Huerque Mapu (in Mapudungun, the Mapuche language, “Earth’s messenger”) was an Argentinean band that appeared on scene in 1972. Their first album was launched in 1973 and one year later the group recorded their second work titled “Montoneros”, also known as “Cantata Montonera”, what is arguably the band’s best known recording with a clear socio-political message. Huerque Mapu took part in several festivals and released their third album in 1975, which concluded the band’s first musical phase for they went into exile after the 1976 Argentinean coup.
It took them ten years to come back to their motherland and in 1986 Huerque Mapu entered the studio to record “Salida, tránsito y llegada”, and it would soon become clear that, despite the time passed, not only their songs continued to emphasize socio-political issues but also their sounds still retained the “Andean” style popularized by the Latin American New Song musicians. The album includes Argentinean (“Qué jangada la vida”), Chilean (“Villancico campesino”), Bolivian (“Danza del Humapayllita y la Cacharamba”), Ecuadorian (“Tunguragua”) and Caribbean rhythms (“Círculos viciosos”). It is fair to say that Huerque Mapu remained faithful to themselves and that this work as a whole is interesting and highly listenable from start to finish.
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Official website: Not available

Raíces Incas. Cae la noche, sopla el viento
Raíces Incas
Cae la noche, sopla el viento
(RCA Victor - 1978)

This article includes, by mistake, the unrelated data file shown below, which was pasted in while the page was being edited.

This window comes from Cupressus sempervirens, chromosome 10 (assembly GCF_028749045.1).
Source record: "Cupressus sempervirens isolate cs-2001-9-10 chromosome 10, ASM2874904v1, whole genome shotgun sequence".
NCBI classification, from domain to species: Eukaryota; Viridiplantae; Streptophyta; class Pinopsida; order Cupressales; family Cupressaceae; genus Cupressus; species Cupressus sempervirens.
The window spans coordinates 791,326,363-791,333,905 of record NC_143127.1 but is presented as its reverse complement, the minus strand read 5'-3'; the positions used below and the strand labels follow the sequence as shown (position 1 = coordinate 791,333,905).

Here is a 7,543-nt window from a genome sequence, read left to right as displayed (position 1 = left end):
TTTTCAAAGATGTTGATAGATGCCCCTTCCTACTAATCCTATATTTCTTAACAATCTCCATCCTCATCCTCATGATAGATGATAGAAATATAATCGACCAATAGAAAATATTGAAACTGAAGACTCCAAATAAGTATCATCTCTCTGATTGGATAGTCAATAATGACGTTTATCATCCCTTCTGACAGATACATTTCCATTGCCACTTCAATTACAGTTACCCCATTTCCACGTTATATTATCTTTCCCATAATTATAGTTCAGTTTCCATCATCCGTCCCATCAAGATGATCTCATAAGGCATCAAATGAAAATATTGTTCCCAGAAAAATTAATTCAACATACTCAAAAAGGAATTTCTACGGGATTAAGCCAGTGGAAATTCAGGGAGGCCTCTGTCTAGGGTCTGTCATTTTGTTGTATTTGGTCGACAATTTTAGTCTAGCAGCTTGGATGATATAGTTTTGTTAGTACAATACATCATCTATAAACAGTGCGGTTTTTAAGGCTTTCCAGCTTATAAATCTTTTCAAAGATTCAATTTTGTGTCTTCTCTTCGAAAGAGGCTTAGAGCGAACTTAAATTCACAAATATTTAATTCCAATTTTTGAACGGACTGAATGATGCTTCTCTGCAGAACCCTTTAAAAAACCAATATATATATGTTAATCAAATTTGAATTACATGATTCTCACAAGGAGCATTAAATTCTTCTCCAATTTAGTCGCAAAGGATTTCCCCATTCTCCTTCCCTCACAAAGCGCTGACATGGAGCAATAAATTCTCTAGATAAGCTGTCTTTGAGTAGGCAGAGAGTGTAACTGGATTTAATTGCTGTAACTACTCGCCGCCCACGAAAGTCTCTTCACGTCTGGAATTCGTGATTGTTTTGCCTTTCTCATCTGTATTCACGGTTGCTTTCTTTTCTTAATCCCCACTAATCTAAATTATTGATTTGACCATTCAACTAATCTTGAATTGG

1. Canción y huayno – 2. Cae la noche, sopla el viento – 3. Batallón segundo – 4. Estudio para charango – 5. Reyes morenos – 6. Casarjeta – 7. La mariposa – 8. Por el río de oro – 9. Warmi wawa – 10. Chacarera del recuerdo / Añoranzas 11. Melgar – 12. Waca waca
Raíces Incas began its musical activities in 1977 as a quartet aimed at exploring and promoting folk sounds of the Andes without failing to take into account the Andean music of Argentina. The band’s three albums between 1978 and 1984 are often cited as the best. Subsequent works were not so successful. Nowadays, Raíces Incas keeps on working, Jorge Rodríguez being the remaining original member after many line-up changes.
The album “Cae la noche, sopla el viento” includes the wonderful pasacalle of the same name, the popular “Estudio para charango” and the Peruvian waltz “Melgar”. In addition it contains several rhythms that were barely known at that time such as the waka-tintis “Waca waca”, the diablada puneña “Warmi wawa” and the morenada “Reyes morenos”, and a few examples of Argentinean folk music such as the cueca “Batallón segundo” and the two chacareras “Añoranza” and “Chacarera del recuerdo”.
All members of the original line-up were excellent musicians, closer to tradition than earlier bands, and left a lasting mark on Andean musical repertoire.
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Official website: Not available

Los Chaskis. Los Chaskis vol.1
Los Chaskis
Los Chaskis (vol.1)
(CBS SAICF - 1975)
1. La vicuñita – 2. Gato quenero – 3. Alborozo coya – 4. La pastora – 5. El centinela – 6. Quiaqueñita – 7. Vallecito – 8. Recuerdos – 9. Sonkoiman – 10. Contrabandeando